Scott Robinson v. Consumer Financial Protection, et al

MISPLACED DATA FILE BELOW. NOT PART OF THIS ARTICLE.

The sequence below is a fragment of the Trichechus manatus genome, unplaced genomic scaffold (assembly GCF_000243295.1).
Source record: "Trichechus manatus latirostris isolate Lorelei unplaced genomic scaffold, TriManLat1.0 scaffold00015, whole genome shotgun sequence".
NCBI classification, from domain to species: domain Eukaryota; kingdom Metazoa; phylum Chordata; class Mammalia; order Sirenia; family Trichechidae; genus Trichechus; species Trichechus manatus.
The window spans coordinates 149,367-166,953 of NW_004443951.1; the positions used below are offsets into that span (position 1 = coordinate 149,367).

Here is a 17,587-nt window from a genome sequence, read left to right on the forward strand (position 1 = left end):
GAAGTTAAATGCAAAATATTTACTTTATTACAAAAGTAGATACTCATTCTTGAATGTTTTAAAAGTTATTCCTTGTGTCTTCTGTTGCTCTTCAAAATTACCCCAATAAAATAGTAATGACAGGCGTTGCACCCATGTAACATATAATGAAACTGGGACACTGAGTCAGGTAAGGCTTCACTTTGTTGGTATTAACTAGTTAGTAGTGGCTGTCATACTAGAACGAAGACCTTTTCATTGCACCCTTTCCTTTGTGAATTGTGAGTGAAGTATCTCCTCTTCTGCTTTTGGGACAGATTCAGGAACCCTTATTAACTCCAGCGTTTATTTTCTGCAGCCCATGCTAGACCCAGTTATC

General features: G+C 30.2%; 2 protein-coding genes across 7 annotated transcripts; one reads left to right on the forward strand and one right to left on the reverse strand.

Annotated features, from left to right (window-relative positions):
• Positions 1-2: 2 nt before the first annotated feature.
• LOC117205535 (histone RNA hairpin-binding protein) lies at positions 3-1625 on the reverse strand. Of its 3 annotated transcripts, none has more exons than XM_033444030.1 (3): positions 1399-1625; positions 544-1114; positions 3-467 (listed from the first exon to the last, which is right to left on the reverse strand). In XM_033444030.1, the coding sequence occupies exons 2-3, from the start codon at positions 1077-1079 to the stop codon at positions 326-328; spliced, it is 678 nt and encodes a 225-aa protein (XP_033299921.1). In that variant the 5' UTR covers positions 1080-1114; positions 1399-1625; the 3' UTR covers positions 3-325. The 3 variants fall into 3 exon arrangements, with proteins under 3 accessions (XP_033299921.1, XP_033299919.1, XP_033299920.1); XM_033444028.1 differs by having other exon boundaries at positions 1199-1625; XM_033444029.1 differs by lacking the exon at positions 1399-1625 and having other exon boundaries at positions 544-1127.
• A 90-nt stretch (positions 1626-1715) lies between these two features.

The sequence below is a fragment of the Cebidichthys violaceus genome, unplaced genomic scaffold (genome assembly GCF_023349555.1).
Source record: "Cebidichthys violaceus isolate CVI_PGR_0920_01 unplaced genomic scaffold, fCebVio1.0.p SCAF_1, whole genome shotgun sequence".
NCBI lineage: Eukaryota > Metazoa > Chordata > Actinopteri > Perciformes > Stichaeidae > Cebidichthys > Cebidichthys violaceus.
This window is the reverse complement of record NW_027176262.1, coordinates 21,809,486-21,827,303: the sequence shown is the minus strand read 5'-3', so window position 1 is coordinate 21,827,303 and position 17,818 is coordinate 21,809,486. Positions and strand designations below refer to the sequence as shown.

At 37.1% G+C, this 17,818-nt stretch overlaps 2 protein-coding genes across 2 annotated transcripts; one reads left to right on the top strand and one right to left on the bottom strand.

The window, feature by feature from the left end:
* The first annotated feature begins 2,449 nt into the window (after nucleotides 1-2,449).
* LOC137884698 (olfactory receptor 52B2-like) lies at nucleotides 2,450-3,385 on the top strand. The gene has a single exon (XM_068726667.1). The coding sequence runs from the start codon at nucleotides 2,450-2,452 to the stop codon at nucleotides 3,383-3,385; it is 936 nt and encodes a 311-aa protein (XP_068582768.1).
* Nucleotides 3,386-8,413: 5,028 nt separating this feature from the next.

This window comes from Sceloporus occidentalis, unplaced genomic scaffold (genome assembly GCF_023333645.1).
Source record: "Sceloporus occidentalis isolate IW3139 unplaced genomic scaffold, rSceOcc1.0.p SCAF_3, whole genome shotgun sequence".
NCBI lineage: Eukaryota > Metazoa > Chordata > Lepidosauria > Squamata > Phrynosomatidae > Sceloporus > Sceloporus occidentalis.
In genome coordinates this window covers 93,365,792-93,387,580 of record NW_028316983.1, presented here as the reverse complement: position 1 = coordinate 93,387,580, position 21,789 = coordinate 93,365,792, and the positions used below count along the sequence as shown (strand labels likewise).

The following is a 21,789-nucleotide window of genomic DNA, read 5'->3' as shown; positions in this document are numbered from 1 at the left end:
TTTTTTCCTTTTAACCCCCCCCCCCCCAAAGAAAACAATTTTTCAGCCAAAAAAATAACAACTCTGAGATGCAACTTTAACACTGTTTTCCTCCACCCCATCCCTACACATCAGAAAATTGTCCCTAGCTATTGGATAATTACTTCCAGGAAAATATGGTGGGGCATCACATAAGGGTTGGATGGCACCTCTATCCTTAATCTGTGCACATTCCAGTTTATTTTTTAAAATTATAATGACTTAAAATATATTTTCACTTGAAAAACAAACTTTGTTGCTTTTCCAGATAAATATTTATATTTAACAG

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Case: 17-1458 Document: 003112629671 Page: 1 Date Filed: 05/22/2017 NOT PRECEDENTIAL UNITED STATES COURT OF APPEALS FOR THE THIRD CIRCUIT ___________ No. 17-1458 ___________ SCOTT E. ROBINSON, Appellant v. CONSUMER FINANCIAL PROTECTION BUREAU; and Sen. ELIZABETH WARREN ____________________________________ On Appeal from the United States District Court for the Middle District of Pennsylvania (M.D. Pa. No. 1-16-cv-02183) District Judge: Honorable William W. Caldwell ____________________________________ Submitted Pursuant to Third Circuit LAR 34.1(a) May 19, 2017 Before: SHWARTZ, COWEN and FUENTES, Circuit Judges (Opinion filed: May 22, 2017) ___________ OPINION* ___________ PER CURIAM Scott Robinson filed this lawsuit in October 2016, against the Consumer Financial Protection Bureau (“the CFPB”) and Senator Elizabeth Warren. The precise factual and * This disposition is not an opinion of the full Court and pursuant to I.O.P. 5.7 does not constitute binding precedent. Case: 17-1458 Document: 003112629671 Page: 2 Date Filed: 05/22/2017 legal bases of Robinson’s claims are not easy to discern. According to documents attached to the complaint, it appears that Robinson’s intended narrative begins with his receipt of direct mail marketing from Wells Fargo indicating eligibility to obtain certain mortgage products. Apparently, in or around May 2016, Robinson applied to refinance the mortgage on his investment property in Carlisle, Pennsylvania. Robinson’s loan application was conditionally approved and, by September 2, 2016, it was at the desk of a Wells Fargo underwriter for final review. His refinance prospects allegedly soured, however, when later that month Senator Warren began “attacking” Wells Fargo “in public hearings before Congress.” Contemporaneous with those hearings, Wells Fargo denied Robinson’s loan application. The bank explained to Robinson that, pursuant to federal regulations (allegedly implemented by the CFPB), Robinson’s “proportion of the settlement costs to the size of [his] particular loan . . . was too high.” Robinson claimed that the conduct of the CFPB and of Senator Warren unlawfully prompted Wells Fargo’s loan decision, in violation of the Declaration of Independence as well as unspecified parts of the U.S. Constitution. Robinson sought damages in excess of $600,000. A Magistrate Judge granted Robinson’s application to proceed in forma pauperis, based on Robinson’s sworn averments that he had no assets and a multitude of debts. The Magistrate Judge then screened Robinson’s complaint under 28 U.S.C. § 1915(e)(2). After a thorough review of federal pleading standards, the Magistrate Judge determined that Robinson’s complaint failed to state a viable claim. Specifically, the Magistrate Judge determined that the complaint was defective because, among other 2 Case: 17-1458 Document: 003112629671 Page: 3 Date Filed: 05/22/2017 things: (1) it “set forth no well-pleaded, or intelligible, factual narrative thread giving rise to civil liability [for] either Senator Warren or the [CFPB]”; (2) insofar as Robinson sought to bring a Bivens action against the CFPB, the agency was entitled to sovereign immunity; (3) Senator Warren was entitled to legislative immunity because her allegedly unconstitutional conduct consisted of remarks during a Congressional hearing; and (4) there is no private right of action to enforce the Declaration of Independence. The Magistrate Judge determined that leave to amend would be futile because “the structural flaws in this complaint are beyond any form of repair.” The Magistrate Judge thus recommended dismissal of the complaint with prejudice. Over Robinson’s objections, the District Court agreed with that recommended disposition. This appeal followed.1 On appeal, Robinson filed a two-page “informal brief/ motion to update court.” Pro se pleadings are to be construed liberally, but nowhere in Robinson’s brief does he explain how, if at all, the District Court erred. Regardless, the District Court correctly determined that Robinson’s complaint failed to state a claim, for substantially the reasons given by the Magistrate Judge in his report. In addition, the District Court’s refusal to grant leave to amend, on futility grounds, was not an abuse of discretion. Cf. Great W. Mining & Mineral Co. v. Fox Rothschild LLP, 615 F.3d 159, 175 (3d Cir. 2010). Therefore, we will affirm the judgment of the District Court. 1 We have jurisdiction under 28 U.S.C. § 1291. Sua sponte dismissals for failure to state a claim are reviewed de novo. See Allah v. Seiverling, 229 F.3d 220, 223 (3d Cir. 2000). 3

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